Help, we need expert advice! And food for thought…

VICKI MOWAT, Riverford Home Delivery Bath

The UK currently only supplies 61% of its own food, while 70% of imported food comes from EU countries; the decisions made around tariffs, quality standards and other issues after Brexit will have a big impact on us all.

At Riverford, we employ lots of brilliant workers from the EU, and the availability of future labour is a huge area of concern for the entire fruit and vegetable industry. We were very disappointed to see the government’s recent points-based immigration system announcement that seems to have ignored how vital migrant workers are to the agricultural sector. We’re providing full support to all of our European workers in order for them to be able to return next year to pick for us, and we’re better able to attract British nationals as we pay above-average wages. We’re confident in being able to weather any storms and keep the Riverford veg boxes fully supplied, but we’re worried about the impact on growers who are smaller than us and less able to navigate this tricky issue.

Given the uncertainty, now is the time to align our diets to incorporate more and more British seasonal food, looking forward to new produce becoming available as the seasons evolve rather than worrying about what we can’t get. Riverford already does this, so we’re a handy shortcut!

Customers can select UK produce, and we even have a 100% UK veg box. When we do import (always by land/sea freight), we do so from grower-partners with whom we have long-term, solid relationships so we’re well protected against supply disruption, and confident that we’ll be able to work around any obstacles to keep our organic boxes filled.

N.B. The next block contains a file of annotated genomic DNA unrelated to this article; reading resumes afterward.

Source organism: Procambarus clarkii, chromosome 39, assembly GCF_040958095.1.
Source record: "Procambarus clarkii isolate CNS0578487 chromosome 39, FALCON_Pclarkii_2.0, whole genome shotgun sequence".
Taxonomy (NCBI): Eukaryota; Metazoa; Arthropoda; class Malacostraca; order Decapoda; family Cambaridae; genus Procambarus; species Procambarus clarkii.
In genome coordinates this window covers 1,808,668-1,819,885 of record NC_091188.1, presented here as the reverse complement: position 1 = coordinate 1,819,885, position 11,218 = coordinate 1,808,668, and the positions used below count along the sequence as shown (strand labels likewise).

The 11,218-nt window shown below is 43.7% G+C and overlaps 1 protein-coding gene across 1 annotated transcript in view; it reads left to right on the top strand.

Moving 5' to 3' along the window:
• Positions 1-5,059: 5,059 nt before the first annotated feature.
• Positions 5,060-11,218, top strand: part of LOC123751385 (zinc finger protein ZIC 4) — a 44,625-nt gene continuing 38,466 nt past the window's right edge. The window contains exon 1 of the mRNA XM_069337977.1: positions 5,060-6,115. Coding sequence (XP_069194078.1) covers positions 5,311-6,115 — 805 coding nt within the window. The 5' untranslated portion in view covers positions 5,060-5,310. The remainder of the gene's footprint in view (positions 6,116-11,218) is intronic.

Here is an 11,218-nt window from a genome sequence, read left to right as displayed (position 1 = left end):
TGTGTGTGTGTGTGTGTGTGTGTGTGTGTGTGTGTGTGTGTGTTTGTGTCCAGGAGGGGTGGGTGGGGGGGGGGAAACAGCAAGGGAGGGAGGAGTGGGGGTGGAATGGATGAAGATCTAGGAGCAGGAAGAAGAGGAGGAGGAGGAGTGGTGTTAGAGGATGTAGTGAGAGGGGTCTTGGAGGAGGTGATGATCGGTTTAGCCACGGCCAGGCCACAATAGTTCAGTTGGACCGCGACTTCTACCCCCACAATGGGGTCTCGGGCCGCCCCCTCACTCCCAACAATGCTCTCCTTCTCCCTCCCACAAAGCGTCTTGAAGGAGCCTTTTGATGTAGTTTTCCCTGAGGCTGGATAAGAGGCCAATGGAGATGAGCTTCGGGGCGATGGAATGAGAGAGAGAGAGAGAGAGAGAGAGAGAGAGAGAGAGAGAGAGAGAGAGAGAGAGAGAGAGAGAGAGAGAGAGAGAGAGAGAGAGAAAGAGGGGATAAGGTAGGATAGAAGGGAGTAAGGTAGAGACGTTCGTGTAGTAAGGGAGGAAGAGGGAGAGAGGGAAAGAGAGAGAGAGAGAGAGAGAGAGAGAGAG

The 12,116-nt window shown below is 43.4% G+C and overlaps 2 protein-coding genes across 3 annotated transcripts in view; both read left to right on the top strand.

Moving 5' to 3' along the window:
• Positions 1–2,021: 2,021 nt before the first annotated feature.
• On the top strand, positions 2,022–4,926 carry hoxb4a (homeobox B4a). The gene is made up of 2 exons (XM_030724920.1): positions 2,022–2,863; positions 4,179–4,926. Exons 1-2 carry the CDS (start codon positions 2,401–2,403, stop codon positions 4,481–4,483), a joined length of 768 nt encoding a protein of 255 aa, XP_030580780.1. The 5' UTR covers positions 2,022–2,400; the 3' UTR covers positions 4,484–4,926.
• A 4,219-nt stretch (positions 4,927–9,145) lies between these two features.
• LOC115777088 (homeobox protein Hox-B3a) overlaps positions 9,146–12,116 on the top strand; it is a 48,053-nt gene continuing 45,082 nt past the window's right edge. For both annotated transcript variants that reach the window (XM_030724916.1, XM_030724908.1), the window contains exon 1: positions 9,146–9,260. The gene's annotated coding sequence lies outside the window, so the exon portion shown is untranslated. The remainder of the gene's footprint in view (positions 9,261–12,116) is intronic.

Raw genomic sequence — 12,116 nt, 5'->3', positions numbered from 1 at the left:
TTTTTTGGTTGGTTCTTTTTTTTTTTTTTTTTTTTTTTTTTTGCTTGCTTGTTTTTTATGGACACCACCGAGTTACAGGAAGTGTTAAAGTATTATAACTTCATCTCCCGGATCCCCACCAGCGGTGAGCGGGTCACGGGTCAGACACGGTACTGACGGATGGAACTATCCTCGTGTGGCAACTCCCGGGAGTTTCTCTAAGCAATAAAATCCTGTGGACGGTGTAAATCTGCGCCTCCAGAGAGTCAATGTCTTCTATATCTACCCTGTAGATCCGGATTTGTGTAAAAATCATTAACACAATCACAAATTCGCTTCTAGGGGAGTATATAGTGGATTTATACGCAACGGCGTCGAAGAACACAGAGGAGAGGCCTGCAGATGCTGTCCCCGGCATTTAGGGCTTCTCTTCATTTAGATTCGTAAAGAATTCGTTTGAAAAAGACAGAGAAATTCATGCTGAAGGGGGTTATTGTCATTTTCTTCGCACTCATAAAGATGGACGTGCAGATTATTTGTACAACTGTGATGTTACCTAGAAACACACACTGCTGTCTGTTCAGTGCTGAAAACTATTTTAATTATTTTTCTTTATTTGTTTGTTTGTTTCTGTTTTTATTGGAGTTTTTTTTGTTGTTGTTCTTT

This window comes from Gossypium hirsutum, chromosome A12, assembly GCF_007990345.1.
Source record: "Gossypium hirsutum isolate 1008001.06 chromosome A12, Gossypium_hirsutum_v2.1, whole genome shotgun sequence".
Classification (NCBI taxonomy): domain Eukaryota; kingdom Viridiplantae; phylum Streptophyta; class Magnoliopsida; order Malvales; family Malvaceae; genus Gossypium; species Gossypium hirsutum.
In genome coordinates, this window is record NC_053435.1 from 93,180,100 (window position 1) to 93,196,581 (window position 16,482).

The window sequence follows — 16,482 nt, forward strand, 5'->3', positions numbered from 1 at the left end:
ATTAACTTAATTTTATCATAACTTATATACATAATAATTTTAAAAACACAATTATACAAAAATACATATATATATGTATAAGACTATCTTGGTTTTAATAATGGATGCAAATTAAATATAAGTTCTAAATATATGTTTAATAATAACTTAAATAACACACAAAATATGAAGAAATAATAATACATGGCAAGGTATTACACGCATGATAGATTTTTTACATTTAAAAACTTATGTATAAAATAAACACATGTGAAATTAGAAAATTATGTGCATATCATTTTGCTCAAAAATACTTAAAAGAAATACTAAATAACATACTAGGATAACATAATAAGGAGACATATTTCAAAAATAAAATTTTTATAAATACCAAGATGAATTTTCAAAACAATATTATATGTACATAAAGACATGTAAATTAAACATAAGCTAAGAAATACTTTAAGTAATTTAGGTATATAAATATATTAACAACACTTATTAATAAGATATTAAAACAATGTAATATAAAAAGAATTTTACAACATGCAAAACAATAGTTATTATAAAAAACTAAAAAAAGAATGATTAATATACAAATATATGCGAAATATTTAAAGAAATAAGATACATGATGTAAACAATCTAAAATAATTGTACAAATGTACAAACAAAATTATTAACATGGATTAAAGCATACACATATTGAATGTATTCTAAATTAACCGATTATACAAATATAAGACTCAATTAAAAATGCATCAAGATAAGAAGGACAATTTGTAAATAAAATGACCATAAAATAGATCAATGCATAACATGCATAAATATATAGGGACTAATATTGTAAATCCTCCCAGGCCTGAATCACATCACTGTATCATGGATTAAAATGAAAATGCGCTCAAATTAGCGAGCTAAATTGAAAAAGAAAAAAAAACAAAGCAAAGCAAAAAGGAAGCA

NEIL MORTIMER, Lovejoys Wholesale

As specialists in local and UK produce, we’re working with our chefs to compose menus that place more emphasis on seasonal produce, keeping costs down and promoting all of the local produce available. The UK food business is important to countries in the EU, and vice versa: Holland and Belgium supply the majority of frozen chips; France and Spain send huge supplies of tomatoes and other salad crops, especially in the winter. If a trade deal agreement is settled quickly, then food supplies will go on as normal; if not, the worst scenario is cost increases and lengthy customs delays. It’s hoped that worst-case scenarios will be temporary. We will work hard to keep supplies as normal as possible to our customers throughout the negotiation period, and we’re hopeful that our experience and long-standing supplier relationships will sustain us.